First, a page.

On the east coast of Tanzania is the city of Dar Es Salaam, Arabic for “a haven of peace”. It is the economic centre of Tanzania and used to be the capital city until 1974 when it was moved to Dodoma.
Dar Es Salaam remains a bustling city, but its biggest draw card for me is that it provided a gateway to the Zanzibar Archipelago.
The Zanzibar Archipelago is in the Indian Ocean, 1.5 hours by ferry from Dar Es Salaam. Amongst twenty or so islands, there are two main islands Zanzibar and Pemba. Despite it being part of Tanzania it has its own entry requirements and passport checks.
The Zanzibar Archipelago is home to 1.3million people, 99% of whom are Muslim. Quite extreme Muslim, and if you plan to visit as a female you must ensure appropriate clothing. Cover your arms to the elbows and legs past the knees. Even as recently as a couple of years ago women have been stoned for inappropriate dress.
Stone town, built in the 1830s by the sultan of Oman, is the capital of Zanzibar. Between 1804 and 1964 Zanzibar was ruled by twelve sultans until the Zanzibar revolution when they demanded independence from the Arabs and chose to join the Tanzanian Republic.
Stone Town earned its name by the construction of the buildings. The coral stone from the ocean was used as a building material. Based on the towns unique construction and its history, it was declared a UNESCO World Heritage listed site in 2001.
One of the most notable historic aspects of Stone Town was its slave trade. Africa had a large slave trade, slaves from the West were traded to America and slaves from the East were traded through the spice markets in Stone Town to Asia. The slave trade was officially stopped in 1873, but was continued in secret until 1907. Two million slaves were traded over 400 years, and many more would have died or been killed before making it to the slave markets. A very sad history.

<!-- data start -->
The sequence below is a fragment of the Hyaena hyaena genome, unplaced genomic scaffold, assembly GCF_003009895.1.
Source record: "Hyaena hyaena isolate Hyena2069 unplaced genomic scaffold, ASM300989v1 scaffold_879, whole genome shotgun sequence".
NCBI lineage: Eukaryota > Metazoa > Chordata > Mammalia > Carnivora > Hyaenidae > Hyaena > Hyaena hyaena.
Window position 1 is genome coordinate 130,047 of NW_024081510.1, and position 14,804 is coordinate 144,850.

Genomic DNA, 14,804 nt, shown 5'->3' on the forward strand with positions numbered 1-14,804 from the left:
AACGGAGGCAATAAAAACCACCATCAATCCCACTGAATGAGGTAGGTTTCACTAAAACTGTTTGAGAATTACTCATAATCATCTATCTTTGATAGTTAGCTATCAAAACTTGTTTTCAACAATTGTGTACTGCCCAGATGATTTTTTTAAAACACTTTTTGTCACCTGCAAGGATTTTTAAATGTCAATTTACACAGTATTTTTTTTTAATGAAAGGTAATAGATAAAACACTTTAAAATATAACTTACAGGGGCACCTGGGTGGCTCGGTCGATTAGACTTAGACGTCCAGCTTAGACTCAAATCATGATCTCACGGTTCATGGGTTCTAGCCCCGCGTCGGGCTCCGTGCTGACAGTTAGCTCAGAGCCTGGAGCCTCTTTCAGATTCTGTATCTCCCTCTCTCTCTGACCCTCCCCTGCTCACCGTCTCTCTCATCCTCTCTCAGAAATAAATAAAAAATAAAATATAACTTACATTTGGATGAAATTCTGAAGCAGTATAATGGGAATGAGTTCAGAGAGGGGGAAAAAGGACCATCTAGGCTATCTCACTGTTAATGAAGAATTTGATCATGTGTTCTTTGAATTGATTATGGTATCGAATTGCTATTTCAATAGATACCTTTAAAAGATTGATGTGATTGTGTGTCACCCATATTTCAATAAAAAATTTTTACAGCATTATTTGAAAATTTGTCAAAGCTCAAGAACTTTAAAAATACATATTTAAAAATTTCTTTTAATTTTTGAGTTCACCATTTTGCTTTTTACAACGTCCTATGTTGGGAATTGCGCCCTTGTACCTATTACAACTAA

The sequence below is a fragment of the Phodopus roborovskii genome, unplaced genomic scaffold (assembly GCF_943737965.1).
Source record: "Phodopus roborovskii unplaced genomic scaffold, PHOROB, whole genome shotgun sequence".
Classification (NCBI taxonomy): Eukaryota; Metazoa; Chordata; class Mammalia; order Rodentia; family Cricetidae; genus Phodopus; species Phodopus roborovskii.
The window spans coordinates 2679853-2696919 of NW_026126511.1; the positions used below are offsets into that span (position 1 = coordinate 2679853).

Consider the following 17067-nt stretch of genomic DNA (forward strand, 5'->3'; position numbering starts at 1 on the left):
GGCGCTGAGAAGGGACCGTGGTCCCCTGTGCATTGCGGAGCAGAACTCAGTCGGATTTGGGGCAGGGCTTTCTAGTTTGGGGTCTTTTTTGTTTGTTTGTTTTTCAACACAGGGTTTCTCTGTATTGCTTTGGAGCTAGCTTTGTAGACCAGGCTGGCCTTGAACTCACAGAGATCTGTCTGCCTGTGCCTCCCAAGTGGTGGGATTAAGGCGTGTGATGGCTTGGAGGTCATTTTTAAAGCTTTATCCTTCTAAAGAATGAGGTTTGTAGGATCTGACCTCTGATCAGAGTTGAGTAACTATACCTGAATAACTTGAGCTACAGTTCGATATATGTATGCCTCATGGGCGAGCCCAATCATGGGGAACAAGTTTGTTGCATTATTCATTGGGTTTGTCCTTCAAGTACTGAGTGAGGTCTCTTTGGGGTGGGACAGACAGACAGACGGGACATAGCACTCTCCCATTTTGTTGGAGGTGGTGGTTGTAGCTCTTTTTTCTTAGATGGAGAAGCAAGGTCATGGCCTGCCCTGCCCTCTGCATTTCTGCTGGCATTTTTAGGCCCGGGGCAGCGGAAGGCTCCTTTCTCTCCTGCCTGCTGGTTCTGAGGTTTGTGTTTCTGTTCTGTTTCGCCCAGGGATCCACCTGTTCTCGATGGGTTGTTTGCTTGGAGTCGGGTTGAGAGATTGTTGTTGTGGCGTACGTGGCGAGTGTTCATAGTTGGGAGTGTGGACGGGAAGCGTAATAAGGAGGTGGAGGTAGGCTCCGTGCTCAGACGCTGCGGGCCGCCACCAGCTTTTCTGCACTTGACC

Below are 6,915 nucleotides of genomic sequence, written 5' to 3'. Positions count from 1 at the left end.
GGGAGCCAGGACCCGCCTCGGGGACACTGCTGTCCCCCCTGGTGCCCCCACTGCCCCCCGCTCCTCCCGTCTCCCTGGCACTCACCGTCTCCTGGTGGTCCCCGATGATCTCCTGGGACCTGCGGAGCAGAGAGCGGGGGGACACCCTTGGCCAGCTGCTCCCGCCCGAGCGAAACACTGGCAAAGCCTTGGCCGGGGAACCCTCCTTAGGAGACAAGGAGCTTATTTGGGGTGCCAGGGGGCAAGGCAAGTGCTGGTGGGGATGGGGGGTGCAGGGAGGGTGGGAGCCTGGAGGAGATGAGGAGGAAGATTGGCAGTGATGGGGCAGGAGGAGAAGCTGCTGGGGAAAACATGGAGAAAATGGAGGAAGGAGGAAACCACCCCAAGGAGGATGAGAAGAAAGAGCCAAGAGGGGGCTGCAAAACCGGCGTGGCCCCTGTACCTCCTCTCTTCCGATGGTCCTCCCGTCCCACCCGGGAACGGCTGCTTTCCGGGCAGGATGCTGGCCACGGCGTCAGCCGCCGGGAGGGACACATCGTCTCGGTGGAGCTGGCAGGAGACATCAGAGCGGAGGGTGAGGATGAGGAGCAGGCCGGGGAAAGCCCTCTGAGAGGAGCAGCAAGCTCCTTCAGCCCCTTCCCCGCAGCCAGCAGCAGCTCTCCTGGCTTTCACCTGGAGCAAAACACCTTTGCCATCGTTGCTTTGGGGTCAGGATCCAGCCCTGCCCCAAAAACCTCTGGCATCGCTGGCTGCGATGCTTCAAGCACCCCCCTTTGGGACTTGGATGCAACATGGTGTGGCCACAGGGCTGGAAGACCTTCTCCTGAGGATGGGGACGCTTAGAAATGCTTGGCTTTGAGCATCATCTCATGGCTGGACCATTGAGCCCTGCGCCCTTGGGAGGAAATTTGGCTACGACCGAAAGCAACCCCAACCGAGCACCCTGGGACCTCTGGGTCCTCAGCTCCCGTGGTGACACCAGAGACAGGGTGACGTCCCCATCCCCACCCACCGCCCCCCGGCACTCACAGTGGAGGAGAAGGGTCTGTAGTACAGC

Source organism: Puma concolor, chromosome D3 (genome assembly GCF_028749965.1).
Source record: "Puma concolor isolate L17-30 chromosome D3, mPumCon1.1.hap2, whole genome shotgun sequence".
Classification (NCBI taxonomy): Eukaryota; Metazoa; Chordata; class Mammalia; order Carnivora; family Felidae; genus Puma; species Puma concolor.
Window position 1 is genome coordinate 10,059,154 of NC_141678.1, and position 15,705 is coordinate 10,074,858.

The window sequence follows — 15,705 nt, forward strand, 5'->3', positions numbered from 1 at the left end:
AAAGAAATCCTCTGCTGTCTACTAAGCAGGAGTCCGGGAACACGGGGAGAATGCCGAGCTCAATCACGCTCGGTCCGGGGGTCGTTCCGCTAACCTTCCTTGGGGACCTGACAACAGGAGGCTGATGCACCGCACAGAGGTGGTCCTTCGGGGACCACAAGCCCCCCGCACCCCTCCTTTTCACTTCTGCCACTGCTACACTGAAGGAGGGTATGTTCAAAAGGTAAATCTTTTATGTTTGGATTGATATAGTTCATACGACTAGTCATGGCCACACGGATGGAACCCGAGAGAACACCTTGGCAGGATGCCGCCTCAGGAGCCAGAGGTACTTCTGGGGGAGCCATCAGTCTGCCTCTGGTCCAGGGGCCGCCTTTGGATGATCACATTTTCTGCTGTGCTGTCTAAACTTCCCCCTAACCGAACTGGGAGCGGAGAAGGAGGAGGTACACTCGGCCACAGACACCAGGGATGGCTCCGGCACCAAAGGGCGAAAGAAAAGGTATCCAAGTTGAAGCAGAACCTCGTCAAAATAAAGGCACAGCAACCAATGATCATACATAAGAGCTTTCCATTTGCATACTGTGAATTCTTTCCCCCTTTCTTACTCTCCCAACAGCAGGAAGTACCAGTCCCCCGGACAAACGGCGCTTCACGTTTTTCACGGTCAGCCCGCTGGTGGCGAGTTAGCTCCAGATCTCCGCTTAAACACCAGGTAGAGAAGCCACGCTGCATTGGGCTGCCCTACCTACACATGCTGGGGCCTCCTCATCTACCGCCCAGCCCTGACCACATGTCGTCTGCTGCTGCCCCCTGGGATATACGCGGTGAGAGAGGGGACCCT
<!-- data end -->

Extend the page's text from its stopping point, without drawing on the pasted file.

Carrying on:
Part way between Stone Town and Nungwi, we stopped by a spice farm for a tour. We learned a little bit about some of the spices grown on the island and the purposes they had in both cooking and medicine. We also had the opportunity to watch a coconut tree climbing demonstration, as well as enjoy some fresh young coconuts to drink and eat.
As a group we didn’t think the spice tour was run in a particularly professional manner and didn’t particularly enjoy it, and we were also unhappy that every person on site asked us for a tip though they did little to nothing to earn one.
On the northern coast of Zanzibar is the quiet little beach town of Nungwi. When you head to Zanzibar for your beach getaway, this is the place to be. Crisp white sand, crystal clear blue waters and bright, hot sunshine.
It is a great place to relax on the beach or by the pool. The more adventurous can book snorkelling or scuba diving excursions.
With a group of eleven of us we booked places on a traditional sailing boat for a full day snorkelling trip to the island of Mnemba. We enjoyed the sun and views for the trip out and back. Dropping anchor just off the coast of the island we leapt into the clean, cool water. The snorkelling there was lovely, with live coral and a large variety of colourful fish in all shapes and sizes.
Before heading back to Nungwi we stopped at a beach for some lunch with freshly cooked fish, rice and a local tomato/vegetable sauce.
The full day snorkelling trip included drinking water, lunch and snorkelling equipment at a cost of USD$25.